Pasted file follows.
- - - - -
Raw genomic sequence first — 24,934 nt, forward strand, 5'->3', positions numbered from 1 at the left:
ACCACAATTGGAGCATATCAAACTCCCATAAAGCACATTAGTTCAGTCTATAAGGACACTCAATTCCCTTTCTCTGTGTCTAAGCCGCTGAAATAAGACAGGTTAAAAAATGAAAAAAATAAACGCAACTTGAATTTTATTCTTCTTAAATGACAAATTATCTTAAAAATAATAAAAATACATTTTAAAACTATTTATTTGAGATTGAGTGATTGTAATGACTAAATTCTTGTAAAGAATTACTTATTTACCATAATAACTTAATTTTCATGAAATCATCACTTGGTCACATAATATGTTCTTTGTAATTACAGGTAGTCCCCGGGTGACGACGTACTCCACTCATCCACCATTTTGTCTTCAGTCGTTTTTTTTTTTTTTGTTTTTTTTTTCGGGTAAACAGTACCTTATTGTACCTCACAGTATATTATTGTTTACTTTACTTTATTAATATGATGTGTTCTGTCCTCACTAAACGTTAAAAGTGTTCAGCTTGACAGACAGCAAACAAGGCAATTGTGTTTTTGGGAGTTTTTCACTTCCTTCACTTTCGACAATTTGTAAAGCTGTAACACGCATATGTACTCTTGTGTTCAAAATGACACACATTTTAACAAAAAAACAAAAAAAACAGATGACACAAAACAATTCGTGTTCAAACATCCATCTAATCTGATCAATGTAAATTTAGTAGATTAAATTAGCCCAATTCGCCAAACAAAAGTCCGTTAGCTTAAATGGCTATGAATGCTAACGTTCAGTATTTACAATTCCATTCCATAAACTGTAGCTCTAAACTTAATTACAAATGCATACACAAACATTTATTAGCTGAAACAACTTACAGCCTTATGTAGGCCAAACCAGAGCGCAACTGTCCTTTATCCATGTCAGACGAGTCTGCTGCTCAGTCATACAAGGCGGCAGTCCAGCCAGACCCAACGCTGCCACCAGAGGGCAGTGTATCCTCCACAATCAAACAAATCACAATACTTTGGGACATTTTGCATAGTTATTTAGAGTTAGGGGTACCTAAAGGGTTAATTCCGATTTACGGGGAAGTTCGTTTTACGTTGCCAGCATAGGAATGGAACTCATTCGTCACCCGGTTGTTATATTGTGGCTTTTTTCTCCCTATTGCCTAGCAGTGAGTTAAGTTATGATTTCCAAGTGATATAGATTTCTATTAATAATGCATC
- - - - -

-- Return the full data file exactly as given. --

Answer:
Raw genomic sequence first — 24,934 nt, forward strand, 5'->3', positions numbered from 1 at the left:
ACCACAATTGGAGCATATCAAACTCCCATAAAGCACATTAGTTCAGTCTATAAGGACACTCAATTCCCTTTCTCTGTGTCTAAGCCGCTGAAATAAGACAGGTTAAAAAATGAAAAAAATAAACGCAACTTGAATTTTATTCTTCTTAAATGACAAATTATCTTAAAAATAATAAAAATACATTTTAAAACTATTTATTTGAGATTGAGTGATTGTAATGACTAAATTCTTGTAAAGAATTACTTATTTACCATAATAACTTAATTTTCATGAAATCATCACTTGGTCACATAATATGTTCTTTGTAATTACAGGTAGTCCCCGGGTGACGACGTACTCCACTCATCCACCATTTTGTCTTCAGTCGTTTTTTTTTTTTTTGTTTTTTTTTTCGGGTAAACAGTACCTTATTGTACCTCACAGTATATTATTGTTTACTTTACTTTATTAATATGATGTGTTCTGTCCTCACTAAACGTTAAAAGTGTTCAGCTTGACAGACAGCAAACAAGGCAATTGTGTTTTTGGGAGTTTTTCACTTCCTTCACTTTCGACAATTTGTAAAGCTGTAACACGCATATGTACTCTTGTGTTCAAAATGACACACATTTTAACAAAAAAACAAAAAAAACAGATGACACAAAACAATTCGTGTTCAAACATCCATCTAATCTGATCAATGTAAATTTAGTAGATTAAATTAGCCCAATTCGCCAAACAAAAGTCCGTTAGCTTAAATGGCTATGAATGCTAACGTTCAGTATTTACAATTCCATTCCATAAACTGTAGCTCTAAACTTAATTACAAATGCATACACAAACATTTATTAGCTGAAACAACTTACAGCCTTATGTAGGCCAAACCAGAGCGCAACTGTCCTTTATCCATGTCAGACGAGTCTGCTGCTCAGTCATACAAGGCGGCAGTCCAGCCAGACCCAACGCTGCCACCAGAGGGCAGTGTATCCTCCACAATCAAACAAATCACAATACTTTGGGACATTTTGCATAGTTATTTAGAGTTAGGGGTACCTAAAGGGTTAATTCCGATTTACGGGGAAGTTCGTTTTACGTTGCCAGCATAGGAATGGAACTCATTCGTCACCCGGTTGTTATATTGTGGCTTTTTTCTCCCTATTGCCTAGCAGTGAGTTAAGTTATGATTTCCAAGTGATATAGATTTCTATTAATAATGCATC